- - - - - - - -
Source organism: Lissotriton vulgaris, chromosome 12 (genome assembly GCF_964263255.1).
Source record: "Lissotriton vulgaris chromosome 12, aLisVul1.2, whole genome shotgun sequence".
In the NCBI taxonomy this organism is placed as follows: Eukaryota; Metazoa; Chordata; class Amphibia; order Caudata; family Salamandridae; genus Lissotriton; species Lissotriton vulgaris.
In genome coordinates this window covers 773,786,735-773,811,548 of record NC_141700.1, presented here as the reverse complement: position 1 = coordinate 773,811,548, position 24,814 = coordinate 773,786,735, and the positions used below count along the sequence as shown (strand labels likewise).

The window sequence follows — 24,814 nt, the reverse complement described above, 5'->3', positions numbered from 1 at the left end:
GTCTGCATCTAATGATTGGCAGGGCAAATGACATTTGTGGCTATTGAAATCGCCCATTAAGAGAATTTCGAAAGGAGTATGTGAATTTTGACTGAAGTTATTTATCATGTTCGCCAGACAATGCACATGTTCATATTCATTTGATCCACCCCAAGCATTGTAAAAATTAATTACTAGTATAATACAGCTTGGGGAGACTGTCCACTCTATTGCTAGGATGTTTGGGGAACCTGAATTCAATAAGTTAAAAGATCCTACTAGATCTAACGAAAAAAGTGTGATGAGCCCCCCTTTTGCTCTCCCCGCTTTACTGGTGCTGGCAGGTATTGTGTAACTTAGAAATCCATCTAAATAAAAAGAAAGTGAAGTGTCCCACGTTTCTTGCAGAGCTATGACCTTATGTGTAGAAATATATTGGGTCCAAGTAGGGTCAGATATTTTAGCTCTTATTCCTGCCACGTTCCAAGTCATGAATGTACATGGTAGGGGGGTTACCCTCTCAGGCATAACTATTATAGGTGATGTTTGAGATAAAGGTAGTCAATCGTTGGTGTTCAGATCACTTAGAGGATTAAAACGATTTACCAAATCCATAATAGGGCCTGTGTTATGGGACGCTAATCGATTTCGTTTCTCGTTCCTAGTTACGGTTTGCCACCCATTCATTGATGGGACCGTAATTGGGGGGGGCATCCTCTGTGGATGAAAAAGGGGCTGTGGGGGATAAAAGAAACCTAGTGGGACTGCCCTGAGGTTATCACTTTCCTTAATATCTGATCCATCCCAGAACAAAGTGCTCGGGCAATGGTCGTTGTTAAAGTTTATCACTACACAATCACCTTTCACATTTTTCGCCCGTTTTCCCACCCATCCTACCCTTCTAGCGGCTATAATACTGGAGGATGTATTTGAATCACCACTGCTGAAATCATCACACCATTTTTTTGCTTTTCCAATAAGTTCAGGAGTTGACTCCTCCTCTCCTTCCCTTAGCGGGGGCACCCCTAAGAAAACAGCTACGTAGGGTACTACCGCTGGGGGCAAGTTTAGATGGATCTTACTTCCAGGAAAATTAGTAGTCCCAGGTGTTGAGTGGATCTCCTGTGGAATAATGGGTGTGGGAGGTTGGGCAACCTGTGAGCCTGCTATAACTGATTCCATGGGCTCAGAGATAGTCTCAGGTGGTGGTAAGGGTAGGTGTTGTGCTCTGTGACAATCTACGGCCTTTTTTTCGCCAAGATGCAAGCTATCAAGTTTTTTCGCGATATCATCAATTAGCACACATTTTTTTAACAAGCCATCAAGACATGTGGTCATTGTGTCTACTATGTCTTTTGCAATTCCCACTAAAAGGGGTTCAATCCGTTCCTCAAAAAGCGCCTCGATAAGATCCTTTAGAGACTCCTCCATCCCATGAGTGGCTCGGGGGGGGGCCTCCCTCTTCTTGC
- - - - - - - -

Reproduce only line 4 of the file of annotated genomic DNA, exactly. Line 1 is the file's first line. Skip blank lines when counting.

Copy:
In genome coordinates this window covers 773,786,735-773,811,548 of record NC_141700.1, presented here as the reverse complement: position 1 = coordinate 773,811,548, position 24,814 = coordinate 773,786,735, and the positions used below count along the sequence as shown (strand labels likewise).